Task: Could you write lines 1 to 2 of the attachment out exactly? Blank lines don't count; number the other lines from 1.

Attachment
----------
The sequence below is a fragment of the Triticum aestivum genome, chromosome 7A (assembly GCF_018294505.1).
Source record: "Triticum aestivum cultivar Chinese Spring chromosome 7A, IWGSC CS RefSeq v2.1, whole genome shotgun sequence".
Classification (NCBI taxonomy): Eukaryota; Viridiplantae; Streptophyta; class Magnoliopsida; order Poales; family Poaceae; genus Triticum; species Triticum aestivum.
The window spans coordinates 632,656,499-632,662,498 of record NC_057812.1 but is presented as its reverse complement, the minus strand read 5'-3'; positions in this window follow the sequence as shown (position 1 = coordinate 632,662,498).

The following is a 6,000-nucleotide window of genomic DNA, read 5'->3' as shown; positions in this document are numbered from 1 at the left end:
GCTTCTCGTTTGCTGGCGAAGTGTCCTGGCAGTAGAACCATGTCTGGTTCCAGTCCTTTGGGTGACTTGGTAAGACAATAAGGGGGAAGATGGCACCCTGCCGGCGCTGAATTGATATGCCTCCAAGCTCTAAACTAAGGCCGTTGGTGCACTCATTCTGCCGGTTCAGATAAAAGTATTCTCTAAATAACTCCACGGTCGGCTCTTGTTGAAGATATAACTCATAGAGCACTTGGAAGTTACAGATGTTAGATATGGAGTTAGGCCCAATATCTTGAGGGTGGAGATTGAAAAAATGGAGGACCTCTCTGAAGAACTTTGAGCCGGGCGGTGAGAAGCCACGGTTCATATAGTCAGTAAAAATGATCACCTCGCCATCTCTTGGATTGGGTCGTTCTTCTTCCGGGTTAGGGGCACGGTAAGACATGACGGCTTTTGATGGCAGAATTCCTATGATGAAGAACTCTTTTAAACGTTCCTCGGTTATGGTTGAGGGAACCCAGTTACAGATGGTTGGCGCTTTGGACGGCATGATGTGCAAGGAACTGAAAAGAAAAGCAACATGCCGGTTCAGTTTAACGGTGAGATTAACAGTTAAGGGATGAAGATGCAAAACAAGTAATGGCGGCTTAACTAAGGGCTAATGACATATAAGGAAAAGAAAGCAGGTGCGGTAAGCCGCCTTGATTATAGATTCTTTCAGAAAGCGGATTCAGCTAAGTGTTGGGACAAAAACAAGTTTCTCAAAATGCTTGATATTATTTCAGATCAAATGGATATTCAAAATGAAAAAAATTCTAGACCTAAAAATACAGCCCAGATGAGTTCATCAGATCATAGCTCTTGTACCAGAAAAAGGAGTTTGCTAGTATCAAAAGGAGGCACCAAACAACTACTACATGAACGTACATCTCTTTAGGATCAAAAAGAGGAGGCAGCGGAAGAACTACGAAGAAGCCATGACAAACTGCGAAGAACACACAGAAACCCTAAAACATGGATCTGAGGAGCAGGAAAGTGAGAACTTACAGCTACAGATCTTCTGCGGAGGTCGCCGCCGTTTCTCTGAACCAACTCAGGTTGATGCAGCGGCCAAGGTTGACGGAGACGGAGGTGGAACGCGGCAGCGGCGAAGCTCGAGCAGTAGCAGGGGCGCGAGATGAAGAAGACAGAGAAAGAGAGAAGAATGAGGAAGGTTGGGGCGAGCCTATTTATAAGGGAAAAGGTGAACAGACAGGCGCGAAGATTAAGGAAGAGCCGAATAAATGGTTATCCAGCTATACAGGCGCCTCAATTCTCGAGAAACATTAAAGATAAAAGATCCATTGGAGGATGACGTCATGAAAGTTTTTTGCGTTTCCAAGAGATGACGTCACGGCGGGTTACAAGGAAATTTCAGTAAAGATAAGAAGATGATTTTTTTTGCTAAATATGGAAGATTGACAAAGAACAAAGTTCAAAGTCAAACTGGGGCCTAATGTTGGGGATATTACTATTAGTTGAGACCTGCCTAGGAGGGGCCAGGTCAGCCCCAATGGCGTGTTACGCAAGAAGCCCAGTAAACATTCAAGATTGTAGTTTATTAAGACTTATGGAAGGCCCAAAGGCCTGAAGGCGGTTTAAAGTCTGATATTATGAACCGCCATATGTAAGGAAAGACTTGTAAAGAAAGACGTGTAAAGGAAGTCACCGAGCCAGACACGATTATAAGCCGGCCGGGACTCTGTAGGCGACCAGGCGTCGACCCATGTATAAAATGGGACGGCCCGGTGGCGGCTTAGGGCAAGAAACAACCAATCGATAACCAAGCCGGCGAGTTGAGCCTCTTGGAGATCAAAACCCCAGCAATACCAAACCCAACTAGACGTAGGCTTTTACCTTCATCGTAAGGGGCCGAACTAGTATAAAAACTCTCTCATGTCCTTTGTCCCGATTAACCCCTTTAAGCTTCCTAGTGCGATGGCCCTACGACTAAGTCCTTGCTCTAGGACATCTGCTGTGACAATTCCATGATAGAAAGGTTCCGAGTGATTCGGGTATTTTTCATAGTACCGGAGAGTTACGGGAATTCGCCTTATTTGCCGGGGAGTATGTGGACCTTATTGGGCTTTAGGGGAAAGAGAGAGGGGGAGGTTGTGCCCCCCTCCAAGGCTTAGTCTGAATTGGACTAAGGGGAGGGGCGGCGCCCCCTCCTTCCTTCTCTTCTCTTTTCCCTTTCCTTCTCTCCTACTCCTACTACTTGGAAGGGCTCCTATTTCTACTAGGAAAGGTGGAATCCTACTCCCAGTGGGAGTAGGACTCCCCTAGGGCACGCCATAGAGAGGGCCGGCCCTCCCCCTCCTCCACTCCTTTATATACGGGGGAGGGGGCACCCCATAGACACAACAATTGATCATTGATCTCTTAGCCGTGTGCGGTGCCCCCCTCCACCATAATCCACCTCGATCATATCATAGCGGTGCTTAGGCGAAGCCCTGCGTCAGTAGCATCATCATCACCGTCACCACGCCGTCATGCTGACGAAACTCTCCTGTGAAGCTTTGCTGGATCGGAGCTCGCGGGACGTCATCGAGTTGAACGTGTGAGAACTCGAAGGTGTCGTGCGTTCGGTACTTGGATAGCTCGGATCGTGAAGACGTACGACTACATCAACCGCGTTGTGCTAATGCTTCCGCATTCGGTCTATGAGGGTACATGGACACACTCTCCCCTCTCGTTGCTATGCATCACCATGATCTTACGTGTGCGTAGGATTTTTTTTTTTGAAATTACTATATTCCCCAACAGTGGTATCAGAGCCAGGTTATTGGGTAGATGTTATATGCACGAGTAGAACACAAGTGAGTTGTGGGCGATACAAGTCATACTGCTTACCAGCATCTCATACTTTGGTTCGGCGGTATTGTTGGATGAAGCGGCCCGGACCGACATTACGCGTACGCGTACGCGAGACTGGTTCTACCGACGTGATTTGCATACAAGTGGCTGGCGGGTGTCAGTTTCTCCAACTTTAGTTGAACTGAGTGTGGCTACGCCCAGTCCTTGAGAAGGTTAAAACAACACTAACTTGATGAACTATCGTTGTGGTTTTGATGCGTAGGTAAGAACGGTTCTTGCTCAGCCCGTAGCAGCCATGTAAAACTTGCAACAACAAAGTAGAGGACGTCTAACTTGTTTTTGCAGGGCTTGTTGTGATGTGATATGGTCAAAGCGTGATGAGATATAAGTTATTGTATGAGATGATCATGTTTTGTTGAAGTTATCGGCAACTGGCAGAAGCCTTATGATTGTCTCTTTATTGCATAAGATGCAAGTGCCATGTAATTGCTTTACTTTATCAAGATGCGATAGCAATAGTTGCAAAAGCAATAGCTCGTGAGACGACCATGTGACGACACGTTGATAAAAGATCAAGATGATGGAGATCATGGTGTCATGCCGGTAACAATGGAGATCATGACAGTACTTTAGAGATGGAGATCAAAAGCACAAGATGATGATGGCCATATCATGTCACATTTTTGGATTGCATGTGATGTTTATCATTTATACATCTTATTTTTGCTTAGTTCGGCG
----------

The sequence below is a fragment of the Triticum aestivum genome, chromosome 7A (assembly GCF_018294505.1).
Source record: "Triticum aestivum cultivar Chinese Spring chromosome 7A, IWGSC CS RefSeq v2.1, whole genome shotgun sequence".